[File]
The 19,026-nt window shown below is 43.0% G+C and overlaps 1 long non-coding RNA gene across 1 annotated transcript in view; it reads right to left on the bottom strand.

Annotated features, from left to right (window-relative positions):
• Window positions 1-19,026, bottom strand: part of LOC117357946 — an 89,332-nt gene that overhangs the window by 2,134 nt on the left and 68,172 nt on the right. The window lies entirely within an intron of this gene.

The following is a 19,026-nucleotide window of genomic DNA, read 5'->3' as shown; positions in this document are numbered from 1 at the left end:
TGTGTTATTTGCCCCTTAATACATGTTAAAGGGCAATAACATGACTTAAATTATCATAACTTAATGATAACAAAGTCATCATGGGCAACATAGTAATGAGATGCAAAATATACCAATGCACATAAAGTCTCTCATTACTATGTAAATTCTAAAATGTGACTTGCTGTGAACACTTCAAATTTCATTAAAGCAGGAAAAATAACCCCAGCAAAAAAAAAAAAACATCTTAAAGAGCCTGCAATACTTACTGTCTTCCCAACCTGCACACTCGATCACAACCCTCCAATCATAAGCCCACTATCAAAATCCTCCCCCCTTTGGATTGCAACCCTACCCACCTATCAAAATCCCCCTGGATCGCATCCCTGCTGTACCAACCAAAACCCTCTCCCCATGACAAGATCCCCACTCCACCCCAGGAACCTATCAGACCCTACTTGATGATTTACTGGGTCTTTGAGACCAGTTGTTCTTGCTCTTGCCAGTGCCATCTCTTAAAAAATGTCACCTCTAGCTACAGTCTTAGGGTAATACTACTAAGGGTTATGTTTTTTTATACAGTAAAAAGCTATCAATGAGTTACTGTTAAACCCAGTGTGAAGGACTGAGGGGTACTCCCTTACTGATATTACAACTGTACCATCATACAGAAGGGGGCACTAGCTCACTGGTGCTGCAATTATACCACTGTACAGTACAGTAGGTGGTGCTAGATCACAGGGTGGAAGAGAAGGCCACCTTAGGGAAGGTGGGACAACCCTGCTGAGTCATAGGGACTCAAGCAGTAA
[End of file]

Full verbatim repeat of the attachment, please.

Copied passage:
The 19,026-nt window shown below is 43.0% G+C and overlaps 1 long non-coding RNA gene across 1 annotated transcript in view; it reads right to left on the bottom strand.

Annotated features, from left to right (window-relative positions):
• Window positions 1-19,026, bottom strand: part of LOC117357946 — an 89,332-nt gene that overhangs the window by 2,134 nt on the left and 68,172 nt on the right. The window lies entirely within an intron of this gene.

The following is a 19,026-nucleotide window of genomic DNA, read 5'->3' as shown; positions in this document are numbered from 1 at the left end:
TGTGTTATTTGCCCCTTAATACATGTTAAAGGGCAATAACATGACTTAAATTATCATAACTTAATGATAACAAAGTCATCATGGGCAACATAGTAATGAGATGCAAAATATACCAATGCACATAAAGTCTCTCATTACTATGTAAATTCTAAAATGTGACTTGCTGTGAACACTTCAAATTTCATTAAAGCAGGAAAAATAACCCCAGCAAAAAAAAAAAAACATCTTAAAGAGCCTGCAATACTTACTGTCTTCCCAACCTGCACACTCGATCACAACCCTCCAATCATAAGCCCACTATCAAAATCCTCCCCCCTTTGGATTGCAACCCTACCCACCTATCAAAATCCCCCTGGATCGCATCCCTGCTGTACCAACCAAAACCCTCTCCCCATGACAAGATCCCCACTCCACCCCAGGAACCTATCAGACCCTACTTGATGATTTACTGGGTCTTTGAGACCAGTTGTTCTTGCTCTTGCCAGTGCCATCTCTTAAAAAATGTCACCTCTAGCTACAGTCTTAGGGTAATACTACTAAGGGTTATGTTTTTTTATACAGTAAAAAGCTATCAATGAGTTACTGTTAAACCCAGTGTGAAGGACTGAGGGGTACTCCCTTACTGATATTACAACTGTACCATCATACAGAAGGGGGCACTAGCTCACTGGTGCTGCAATTATACCACTGTACAGTACAGTAGGTGGTGCTAGATCACAGGGTGGAAGAGAAGGCCACCTTAGGGAAGGTGGGACAACCCTGCTGAGTCATAGGGACTCAAGCAGTAA